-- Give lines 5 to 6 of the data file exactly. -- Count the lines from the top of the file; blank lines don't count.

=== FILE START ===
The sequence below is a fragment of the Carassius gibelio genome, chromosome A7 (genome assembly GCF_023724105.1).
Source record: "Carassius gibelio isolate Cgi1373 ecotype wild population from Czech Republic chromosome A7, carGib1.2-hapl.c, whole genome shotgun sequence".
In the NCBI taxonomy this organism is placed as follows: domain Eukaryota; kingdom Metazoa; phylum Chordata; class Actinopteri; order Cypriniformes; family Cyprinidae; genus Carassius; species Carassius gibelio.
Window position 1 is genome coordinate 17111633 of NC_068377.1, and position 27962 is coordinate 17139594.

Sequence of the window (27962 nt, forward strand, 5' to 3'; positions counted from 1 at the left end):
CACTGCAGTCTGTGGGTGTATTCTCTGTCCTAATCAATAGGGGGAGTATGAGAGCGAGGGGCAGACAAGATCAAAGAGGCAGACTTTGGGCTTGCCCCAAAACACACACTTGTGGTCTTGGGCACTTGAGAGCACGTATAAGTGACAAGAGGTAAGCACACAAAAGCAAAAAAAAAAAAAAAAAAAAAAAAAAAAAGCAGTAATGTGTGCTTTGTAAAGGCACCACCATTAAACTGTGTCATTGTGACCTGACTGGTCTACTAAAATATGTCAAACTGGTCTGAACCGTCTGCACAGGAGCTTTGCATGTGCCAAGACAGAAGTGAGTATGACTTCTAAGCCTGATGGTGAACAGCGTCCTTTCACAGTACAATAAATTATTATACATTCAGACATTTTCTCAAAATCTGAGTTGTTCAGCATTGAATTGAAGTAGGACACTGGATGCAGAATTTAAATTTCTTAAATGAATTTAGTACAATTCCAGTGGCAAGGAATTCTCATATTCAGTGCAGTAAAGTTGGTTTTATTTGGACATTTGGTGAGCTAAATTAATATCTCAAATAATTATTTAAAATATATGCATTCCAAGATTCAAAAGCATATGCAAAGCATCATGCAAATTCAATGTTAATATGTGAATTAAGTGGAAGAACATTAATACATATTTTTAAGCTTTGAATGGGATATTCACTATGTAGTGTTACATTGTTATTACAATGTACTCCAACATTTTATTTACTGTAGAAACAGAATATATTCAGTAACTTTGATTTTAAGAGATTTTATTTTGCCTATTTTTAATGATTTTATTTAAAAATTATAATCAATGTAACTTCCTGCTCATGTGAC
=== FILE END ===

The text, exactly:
Sequence of the window (27962 nt, forward strand, 5' to 3'; positions counted from 1 at the left end):
CACTGCAGTCTGTGGGTGTATTCTCTGTCCTAATCAATAGGGGGAGTATGAGAGCGAGGGGCAGACAAGATCAAAGAGGCAGACTTTGGGCTTGCCCCAAAACACACACTTGTGGTCTTGGGCACTTGAGAGCACGTATAAGTGACAAGAGGTAAGCACACAAAAGCAAAAAAAAAAAAAAAAAAAAAAAAAAAAAGCAGTAATGTGTGCTTTGTAAAGGCACCACCATTAAACTGTGTCATTGTGACCTGACTGGTCTACTAAAATATGTCAAACTGGTCTGAACCGTCTGCACAGGAGCTTTGCATGTGCCAAGACAGAAGTGAGTATGACTTCTAAGCCTGATGGTGAACAGCGTCCTTTCACAGTACAATAAATTATTATACATTCAGACATTTTCTCAAAATCTGAGTTGTTCAGCATTGAATTGAAGTAGGACACTGGATGCAGAATTTAAATTTCTTAAATGAATTTAGTACAATTCCAGTGGCAAGGAATTCTCATATTCAGTGCAGTAAAGTTGGTTTTATTTGGACATTTGGTGAGCTAAATTAATATCTCAAATAATTATTTAAAATATATGCATTCCAAGATTCAAAAGCATATGCAAAGCATCATGCAAATTCAATGTTAATATGTGAATTAAGTGGAAGAACATTAATACATATTTTTAAGCTTTGAATGGGATATTCACTATGTAGTGTTACATTGTTATTACAATGTACTCCAACATTTTATTTACTGTAGAAACAGAATATATTCAGTAACTTTGATTTTAAGAGATTTTATTTTGCCTATTTTTAATGATTTTATTTAAAAATTATAATCAATGTAACTTCCTGCTCATGTGAC